Coming to the end of a fantastic week in Lombardia and going home with lots of memories and new friends. At the same time I am going home to Applecross “where I belong”. The morning began with the obligatory breakfast that is functional and nothing else and up the road with a stop at a wood holding point. The figures involved for the transporting the timber down the mountainside by tractor are mind-boggling. Took a month to take just over a couple of hundred tonnes down in three tonne loads. Good to get photos of how much a tonnage looks like and also how to manage the tonnage.
Just under 120 tonnes and when you consider John and Jenny are wee chappies, storing 300 tonnes in Applecross should not be too much of a problem. We headed up to another Alpine meadow, again in the mist, does not seem to matter, and heard more about the extraction. On the way we stopped off by a spectacular gorge where there must have been a Strome Bypass decision made to build a tunnel.
Presently it is all about the forest and is grant aided but they plan in twenty years time for this to be different. Interesting point throughout the trip for a few of us that do not usually go on these fact finders/contact making journeys, is that it is so much better to be spending public monies on this than fighting each other over a piece of land or possession. For me an experience like this makes people like Nigel Farage look even sillier than I first thought. We live in a far from perfect world but to have to listen to anti-European diatribes over the airwaves makes a mockery of the ordinary and real people who live in these places.
The trip up was followed by a rapid walk down by the Scots/Irish contingent for which I am suffering manfully just now. Luckily the following day is mainly sitting in vans, planes and vans again with a little walk between pickup points. Saw Mill museum was the next stop on the agenda and very interesting.
Although not operational in itself, there was a full working model powered by solar to show us how it operated. We were then taken on a tour of the mill by a very enthusiastic guide. It was water driven and one of many across the region with many of the working parts wooden and was producing up to the mid 60s. That came across all week, their love of what they do and where they live. They al believe in what they are doing about helping their communities and environment.
And then it was lunch. This time when the meat platter came out we got ready to take a couple of slices to pass round but platter after platter came out until we had one each. Bacon lard and horse meat were included seemingly, no sight of Giovanni so I am assuming that it was true. I was called over to talk to Claudia who was vice chair of the Val di Salvi mountain community to share our problems and also to talk positively about the future. The problems are many and similar. They have an elderly and declining population with similar numbers at school as we have. They are in an area where they are surrounded by relative wealth but are poor being in the mountains and too far to commute so young people leave. They were very interested in the fb doctor recruiting page and the other services we are trying to provide despite no access to land for any future community development. They could not understand the restrictive and feudal like land system we operate under here and even what you say back home has to be carefully moderated. That was one good aspect of the trip in that you could really say what it is like back home without being pulled up. Due to the continuing misty weather the trip over the pass to see the chestnut forests was postponed and we went to a vineyard Co-op.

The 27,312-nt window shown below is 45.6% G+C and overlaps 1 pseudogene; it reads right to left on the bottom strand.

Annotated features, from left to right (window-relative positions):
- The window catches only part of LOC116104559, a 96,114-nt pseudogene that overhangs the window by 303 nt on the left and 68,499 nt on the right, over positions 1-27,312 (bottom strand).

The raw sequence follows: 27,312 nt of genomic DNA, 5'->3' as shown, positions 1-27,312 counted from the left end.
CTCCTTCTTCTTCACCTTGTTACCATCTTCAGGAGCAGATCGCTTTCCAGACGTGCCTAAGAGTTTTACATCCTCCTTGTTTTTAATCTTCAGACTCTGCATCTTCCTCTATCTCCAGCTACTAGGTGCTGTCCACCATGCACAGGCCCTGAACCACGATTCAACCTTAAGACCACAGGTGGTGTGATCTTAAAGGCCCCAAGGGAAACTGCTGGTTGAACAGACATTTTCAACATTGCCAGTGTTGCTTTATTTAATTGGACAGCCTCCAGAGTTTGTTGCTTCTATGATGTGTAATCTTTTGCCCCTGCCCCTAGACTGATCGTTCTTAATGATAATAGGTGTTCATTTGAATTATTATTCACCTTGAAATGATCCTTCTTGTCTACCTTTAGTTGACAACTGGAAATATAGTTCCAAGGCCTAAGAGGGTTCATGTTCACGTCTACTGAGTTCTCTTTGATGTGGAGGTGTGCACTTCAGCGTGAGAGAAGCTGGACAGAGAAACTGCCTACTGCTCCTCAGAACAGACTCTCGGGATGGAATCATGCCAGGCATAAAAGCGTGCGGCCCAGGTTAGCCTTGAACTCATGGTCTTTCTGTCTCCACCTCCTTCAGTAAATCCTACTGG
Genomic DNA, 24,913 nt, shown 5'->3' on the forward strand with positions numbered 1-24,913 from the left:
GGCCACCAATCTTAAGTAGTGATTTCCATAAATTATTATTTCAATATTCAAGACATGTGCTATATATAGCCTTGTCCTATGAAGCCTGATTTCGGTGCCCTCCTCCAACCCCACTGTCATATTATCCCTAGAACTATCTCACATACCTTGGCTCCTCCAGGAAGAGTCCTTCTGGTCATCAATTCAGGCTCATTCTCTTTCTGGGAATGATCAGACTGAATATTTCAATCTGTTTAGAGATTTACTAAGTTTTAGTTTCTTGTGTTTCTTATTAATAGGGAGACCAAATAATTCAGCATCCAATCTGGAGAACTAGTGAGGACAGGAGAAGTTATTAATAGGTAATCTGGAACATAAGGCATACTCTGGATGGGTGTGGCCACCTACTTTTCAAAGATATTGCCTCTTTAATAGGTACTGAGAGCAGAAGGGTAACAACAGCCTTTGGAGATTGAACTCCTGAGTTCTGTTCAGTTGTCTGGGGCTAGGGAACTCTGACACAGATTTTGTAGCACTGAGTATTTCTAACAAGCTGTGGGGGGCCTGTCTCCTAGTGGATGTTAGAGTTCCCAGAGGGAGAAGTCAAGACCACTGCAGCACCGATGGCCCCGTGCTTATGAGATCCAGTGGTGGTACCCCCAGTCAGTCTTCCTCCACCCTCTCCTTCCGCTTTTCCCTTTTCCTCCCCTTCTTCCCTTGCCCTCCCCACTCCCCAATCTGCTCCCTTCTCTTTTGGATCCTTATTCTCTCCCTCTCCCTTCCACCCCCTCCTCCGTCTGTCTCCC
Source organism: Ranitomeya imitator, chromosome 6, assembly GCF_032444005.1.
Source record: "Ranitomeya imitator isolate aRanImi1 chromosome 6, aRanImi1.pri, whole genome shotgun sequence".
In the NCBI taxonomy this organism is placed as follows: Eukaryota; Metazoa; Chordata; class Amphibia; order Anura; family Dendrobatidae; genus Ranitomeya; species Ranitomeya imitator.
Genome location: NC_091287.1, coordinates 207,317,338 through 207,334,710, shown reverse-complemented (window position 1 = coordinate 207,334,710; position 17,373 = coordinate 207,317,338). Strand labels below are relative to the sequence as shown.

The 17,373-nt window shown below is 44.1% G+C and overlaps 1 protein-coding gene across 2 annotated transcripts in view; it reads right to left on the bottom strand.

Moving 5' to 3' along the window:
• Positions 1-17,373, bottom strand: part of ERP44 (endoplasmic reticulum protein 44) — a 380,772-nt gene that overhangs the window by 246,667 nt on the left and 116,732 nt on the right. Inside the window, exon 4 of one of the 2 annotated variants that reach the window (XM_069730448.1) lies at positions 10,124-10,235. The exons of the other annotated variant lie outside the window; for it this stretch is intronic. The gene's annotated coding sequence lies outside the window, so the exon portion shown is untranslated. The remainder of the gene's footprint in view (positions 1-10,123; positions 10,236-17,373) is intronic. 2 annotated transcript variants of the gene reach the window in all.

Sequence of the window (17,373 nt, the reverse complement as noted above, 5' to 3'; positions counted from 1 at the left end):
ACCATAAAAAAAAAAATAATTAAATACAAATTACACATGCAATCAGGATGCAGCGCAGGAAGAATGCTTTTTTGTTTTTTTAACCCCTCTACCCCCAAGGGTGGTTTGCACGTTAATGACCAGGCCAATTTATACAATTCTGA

Successful and growing, the main difference in this one and the scallop marketing group that I was involved in the 90s was the growers got paid by the quality of what they produced and not quantity.
Public money used to set it up but the growers after 20 years will buy the public out so making it into a loan as opposed to a grant. Through out the week ” The Crisis” was mentioned time and time again. It has entered their language.
The evening involved a very quick shop and it was back up to the cantina where we got the full tour,
and yes more cheese, salami and wine tasting.
Get the impression Steve is thinking “bad” thoughts about what he could do with what is in the barrel he is holding up. Oh and then there was the meal. All went well and all the wines were quaffed and things were very convivial although I was a little nervous as I was to drive back allowing Steve a couple of well-earned glasses of wine for his efforts for the week. Mission completed although my only regret was Ruaraidh’s compelling self penned tale of the building of the last bit of the Railway line into Kyle was interrupted by yet another toast of the wines. I reckon I will hear it again in its entirety.
All that remained after this epic week was to get home and everything went smoothly with the exception of a flat battery in the Range Rover. Jenny to the rescue….well she found some one that had jump leads and home we headed via Perth, Steve, and Inverness, Jenny. Home with my new hunter’s hat embellished with a black grouse feather given to us by the kind Alessandro. Home, knackered and happy.